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RENA Maritime NZ Update (83)

Wednesday, 19 October 2011 7:00 p.m.

Clean-up operations are underway along the eastern coastline today as some oil and debris has come ashore as far south as the East Cape.

National On Scene Commander Ian Niblock says that iwi support has been "outstanding", with clean-up teams removing more weathered oil from the shoreline at Maketu and towards the East Cape today.

"We have been working collaboratively with shoreline clean-up assessment teams, the New Zealand Defence Force, iwi and community members, and the volunteer coordination group to action our clean-up plans.

"Like many factors in this response, we need to wait for the right conditions and have the right tools and knowledge in place before we can turn our plans into action on the ground.

"We have been focusing our clean-ups on the beaches before using various recovery methods on the rocky shoreline," Mr Niblock says.

A coastal navigation warning regarding containers remains in force and includes the East Cape.

"Debris from containers is also expected to strand in the East Cape area, so we want people to please let us know if they come across this material. It's important to note that effectively dealing with this material is a separate process from oil spill recovery from the shoreline, and needs to be handled by salvage experts who have the appropriate equipment and training to deal with it," Mr Niblock says.

"Some of the material that strands may also be oiled, so again, we ask people to please not touch it, as it is hazardous, but to please report it to Maritime New Zealand on 0800 645 774 (0800 OIL SPILL)."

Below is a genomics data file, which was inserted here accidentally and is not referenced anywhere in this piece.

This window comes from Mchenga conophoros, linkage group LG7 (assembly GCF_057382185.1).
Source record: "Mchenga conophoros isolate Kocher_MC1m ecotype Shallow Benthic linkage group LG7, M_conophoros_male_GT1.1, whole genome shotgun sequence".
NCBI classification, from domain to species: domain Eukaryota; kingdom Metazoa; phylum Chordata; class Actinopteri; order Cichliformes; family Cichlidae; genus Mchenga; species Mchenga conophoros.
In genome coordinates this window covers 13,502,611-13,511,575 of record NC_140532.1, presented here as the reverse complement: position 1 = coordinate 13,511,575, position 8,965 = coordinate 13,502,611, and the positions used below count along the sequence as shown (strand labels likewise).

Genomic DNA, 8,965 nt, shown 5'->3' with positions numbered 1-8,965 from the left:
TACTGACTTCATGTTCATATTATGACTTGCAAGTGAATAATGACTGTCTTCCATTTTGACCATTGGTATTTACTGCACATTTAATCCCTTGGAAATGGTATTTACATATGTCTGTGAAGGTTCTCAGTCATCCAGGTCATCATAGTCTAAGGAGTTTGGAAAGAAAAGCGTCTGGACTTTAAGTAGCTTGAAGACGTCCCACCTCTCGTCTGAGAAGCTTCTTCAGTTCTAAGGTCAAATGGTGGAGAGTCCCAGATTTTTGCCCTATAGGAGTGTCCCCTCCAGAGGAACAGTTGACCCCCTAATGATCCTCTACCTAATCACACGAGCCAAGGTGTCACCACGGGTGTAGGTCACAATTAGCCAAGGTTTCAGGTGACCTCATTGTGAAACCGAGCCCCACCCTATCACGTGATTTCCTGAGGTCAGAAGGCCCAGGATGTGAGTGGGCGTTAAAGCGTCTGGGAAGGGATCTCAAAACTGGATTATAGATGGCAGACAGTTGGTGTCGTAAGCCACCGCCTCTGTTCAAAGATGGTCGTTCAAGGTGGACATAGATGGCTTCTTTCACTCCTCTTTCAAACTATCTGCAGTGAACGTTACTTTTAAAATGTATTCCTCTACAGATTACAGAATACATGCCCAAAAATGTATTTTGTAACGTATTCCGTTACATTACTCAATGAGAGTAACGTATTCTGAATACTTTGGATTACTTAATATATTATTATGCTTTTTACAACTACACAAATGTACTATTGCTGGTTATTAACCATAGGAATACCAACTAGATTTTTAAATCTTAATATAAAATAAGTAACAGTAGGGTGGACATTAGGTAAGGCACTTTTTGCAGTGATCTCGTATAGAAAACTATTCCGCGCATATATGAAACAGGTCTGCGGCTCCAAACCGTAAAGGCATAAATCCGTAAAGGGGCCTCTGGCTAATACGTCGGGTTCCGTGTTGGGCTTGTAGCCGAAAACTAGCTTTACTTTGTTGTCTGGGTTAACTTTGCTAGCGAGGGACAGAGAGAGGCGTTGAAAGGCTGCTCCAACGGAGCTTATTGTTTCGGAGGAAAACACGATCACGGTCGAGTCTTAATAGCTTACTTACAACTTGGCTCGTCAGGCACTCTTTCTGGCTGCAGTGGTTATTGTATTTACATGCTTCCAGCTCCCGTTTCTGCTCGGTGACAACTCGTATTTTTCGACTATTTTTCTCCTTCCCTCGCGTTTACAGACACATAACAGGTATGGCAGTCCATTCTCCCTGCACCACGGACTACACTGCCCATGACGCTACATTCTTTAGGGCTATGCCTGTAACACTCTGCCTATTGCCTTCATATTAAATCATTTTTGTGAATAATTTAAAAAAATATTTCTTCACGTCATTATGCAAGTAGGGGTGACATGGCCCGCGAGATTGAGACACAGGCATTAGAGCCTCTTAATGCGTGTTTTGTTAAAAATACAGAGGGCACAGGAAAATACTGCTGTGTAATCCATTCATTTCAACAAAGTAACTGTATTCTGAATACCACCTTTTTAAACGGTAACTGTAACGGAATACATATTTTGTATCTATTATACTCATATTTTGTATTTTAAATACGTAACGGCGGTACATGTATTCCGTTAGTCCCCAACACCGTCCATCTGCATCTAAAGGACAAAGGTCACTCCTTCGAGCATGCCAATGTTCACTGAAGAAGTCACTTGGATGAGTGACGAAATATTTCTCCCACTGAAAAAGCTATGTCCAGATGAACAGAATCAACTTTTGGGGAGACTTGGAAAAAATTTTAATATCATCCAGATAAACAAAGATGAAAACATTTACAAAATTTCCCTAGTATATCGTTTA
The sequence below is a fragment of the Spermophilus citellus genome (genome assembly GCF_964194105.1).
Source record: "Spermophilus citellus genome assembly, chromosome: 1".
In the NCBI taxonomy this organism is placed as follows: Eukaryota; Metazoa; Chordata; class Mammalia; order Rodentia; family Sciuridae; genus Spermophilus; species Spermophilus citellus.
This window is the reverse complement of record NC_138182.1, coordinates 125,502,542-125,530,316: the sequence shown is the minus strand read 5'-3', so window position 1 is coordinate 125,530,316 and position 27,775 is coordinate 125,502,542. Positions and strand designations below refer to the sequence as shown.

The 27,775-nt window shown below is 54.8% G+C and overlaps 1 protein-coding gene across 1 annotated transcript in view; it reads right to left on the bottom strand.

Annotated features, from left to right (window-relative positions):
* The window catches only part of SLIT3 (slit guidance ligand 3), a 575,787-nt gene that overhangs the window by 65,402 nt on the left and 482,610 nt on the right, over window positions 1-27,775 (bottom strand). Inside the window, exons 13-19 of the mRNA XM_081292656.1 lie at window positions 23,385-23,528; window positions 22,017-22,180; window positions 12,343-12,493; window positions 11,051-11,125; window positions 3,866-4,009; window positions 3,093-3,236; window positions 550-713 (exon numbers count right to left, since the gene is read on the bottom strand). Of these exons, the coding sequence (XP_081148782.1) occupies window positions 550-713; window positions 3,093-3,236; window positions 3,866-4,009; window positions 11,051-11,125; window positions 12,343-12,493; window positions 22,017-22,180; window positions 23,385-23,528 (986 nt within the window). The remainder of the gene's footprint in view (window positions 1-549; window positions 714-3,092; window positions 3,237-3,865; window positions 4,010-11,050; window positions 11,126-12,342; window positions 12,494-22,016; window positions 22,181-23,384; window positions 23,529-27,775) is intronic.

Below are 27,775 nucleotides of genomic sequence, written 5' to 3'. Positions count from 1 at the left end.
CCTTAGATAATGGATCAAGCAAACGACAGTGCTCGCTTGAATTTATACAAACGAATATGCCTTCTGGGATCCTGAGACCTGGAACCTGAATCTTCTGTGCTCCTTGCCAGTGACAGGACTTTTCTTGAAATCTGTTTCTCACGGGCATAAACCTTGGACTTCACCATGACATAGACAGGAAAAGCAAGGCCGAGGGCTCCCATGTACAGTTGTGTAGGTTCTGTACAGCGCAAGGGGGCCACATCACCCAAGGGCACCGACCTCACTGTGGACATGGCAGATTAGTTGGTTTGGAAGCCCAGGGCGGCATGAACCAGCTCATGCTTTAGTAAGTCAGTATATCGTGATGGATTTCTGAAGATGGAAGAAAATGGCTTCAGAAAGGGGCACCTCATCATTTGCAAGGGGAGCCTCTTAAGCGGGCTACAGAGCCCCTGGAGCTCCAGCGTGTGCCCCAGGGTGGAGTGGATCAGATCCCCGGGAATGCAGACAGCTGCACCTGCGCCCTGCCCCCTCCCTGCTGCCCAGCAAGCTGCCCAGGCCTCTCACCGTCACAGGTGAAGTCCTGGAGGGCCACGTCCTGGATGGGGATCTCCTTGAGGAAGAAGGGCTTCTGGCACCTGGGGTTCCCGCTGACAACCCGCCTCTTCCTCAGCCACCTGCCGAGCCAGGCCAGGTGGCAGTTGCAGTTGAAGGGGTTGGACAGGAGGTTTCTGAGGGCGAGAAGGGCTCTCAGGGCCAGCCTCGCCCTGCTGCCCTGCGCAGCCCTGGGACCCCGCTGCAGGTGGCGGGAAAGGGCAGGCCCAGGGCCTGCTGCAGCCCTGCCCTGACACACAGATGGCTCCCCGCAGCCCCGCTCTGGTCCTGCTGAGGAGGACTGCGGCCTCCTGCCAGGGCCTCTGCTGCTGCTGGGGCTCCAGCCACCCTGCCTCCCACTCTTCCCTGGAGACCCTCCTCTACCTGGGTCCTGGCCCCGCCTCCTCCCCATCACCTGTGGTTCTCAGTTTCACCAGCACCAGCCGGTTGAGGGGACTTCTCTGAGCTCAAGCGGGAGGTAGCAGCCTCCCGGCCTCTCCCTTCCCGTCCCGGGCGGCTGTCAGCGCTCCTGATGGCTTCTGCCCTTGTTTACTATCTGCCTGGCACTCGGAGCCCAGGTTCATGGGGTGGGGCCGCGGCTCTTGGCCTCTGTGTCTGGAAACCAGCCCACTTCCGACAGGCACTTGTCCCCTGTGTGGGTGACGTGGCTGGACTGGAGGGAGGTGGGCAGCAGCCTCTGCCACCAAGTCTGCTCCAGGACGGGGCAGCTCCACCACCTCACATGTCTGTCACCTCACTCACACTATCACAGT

Mr Niblock says there will be specialist teams in the region tomorrow to assess and recover material that has come ashore.

Volunteers will also continue to be called upon to assist with shoreline clean up during the next few weeks, especially ifRenareleases more oil.

As oil and debris comes ashore along the east coast towards East Cape, it is important members of the public report dead or oiled wildlife (birds, mammals and fish) to the Oiled Wildlife Response Team on 0800 333 771.

Meanwhile, a team of four salvors is on board the vessel Rena ensuring operations will be set to resume when the weather conditions improve. The decision was made earlier today not to restart pumping oil off the Rena due to the rough weather and swell conditions.

Meanwhile, a team of four salvors is on board the vesselRenaensuring operations will be set to resume when the weather conditions improve. The decision was made earlier today not to restart pumping oil off theRenadue to the rough weather and swell conditions today.

Svitzer Salvage team leader Captain Drew Shannon says that time delays and associated challenges are a normal part of salvage operations.

"We use our time wisely. We try not to be impeded or frustrated by delays.

"Our team of salvors are carrying out preparatory work so that oil transfer can resume as soon as it is safely possible. We will take our salvors off the ship tonight and have them back on board in the morning if the weather allows us to safely do so," Capt. Shannon says.

The Oiled Wildlife Response Team is looking at setting up a wildlife response staging area around Te Kaha tomorrow, to support roving response teams that are working right around the coast from Opotiki to Te Araroa.

Birds in care at the Wildlife Recovery Centre currently total 269, including 56 endangered NZ dotterels. These rare and precious birds have been picked pre-emptively in case of further oil coming ashore on their prime breeding habitat along the Bay of Plenty coast.

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